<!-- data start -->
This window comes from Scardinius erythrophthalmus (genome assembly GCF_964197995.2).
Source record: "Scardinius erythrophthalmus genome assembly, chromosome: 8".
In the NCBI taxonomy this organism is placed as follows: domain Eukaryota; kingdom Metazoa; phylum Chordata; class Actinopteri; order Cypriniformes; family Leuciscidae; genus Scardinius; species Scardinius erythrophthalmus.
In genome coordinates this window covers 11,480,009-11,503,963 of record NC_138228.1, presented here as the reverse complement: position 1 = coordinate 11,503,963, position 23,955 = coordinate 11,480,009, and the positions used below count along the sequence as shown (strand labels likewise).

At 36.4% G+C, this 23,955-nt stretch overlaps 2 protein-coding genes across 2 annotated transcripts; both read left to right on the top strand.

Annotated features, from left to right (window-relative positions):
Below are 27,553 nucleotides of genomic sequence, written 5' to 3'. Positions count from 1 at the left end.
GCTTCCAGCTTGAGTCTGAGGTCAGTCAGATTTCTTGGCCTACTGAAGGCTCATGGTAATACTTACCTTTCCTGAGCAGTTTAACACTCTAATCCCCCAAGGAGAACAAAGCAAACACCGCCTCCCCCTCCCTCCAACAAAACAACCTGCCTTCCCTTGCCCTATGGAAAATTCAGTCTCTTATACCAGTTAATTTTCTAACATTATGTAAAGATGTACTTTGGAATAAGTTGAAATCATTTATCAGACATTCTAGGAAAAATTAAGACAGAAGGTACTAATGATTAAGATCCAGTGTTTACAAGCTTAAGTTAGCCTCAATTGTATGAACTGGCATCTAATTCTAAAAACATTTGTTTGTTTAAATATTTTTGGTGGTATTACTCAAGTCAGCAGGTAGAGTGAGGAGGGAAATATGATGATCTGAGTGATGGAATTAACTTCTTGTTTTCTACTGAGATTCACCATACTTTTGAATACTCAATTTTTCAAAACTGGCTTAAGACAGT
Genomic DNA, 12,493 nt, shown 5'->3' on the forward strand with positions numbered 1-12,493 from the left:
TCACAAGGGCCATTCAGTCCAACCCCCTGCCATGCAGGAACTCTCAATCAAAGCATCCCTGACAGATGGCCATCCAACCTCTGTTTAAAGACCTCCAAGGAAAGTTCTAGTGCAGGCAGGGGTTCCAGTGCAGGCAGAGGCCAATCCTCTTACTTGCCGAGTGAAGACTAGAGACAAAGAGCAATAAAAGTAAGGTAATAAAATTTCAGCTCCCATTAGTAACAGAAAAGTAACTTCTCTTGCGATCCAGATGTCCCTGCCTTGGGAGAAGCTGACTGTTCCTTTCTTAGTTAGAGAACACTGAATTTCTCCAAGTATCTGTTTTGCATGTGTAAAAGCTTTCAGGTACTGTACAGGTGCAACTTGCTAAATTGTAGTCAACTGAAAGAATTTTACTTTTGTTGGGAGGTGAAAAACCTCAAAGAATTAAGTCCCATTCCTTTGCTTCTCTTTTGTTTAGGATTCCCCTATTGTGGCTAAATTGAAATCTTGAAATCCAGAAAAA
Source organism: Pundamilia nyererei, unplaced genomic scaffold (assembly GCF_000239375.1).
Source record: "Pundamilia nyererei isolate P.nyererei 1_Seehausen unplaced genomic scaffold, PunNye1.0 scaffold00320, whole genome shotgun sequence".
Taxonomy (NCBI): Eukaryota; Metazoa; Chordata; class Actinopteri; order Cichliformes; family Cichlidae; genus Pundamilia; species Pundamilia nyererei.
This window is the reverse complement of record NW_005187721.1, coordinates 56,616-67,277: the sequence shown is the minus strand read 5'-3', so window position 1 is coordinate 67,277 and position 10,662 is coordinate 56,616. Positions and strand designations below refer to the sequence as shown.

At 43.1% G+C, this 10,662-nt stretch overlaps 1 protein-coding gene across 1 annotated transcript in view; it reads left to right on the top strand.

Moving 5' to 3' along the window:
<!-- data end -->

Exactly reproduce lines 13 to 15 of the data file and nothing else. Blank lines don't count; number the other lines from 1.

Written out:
Taxonomy (NCBI): Eukaryota; Metazoa; Chordata; class Actinopteri; order Cichliformes; family Cichlidae; genus Pundamilia; species Pundamilia nyererei.
This window is the reverse complement of record NW_005187721.1, coordinates 56,616-67,277: the sequence shown is the minus strand read 5'-3', so window position 1 is coordinate 67,277 and position 10,662 is coordinate 56,616. Positions and strand designations below refer to the sequence as shown.

At 43.1% G+C, this 10,662-nt stretch overlaps 1 protein-coding gene across 1 annotated transcript in view; it reads left to right on the top strand.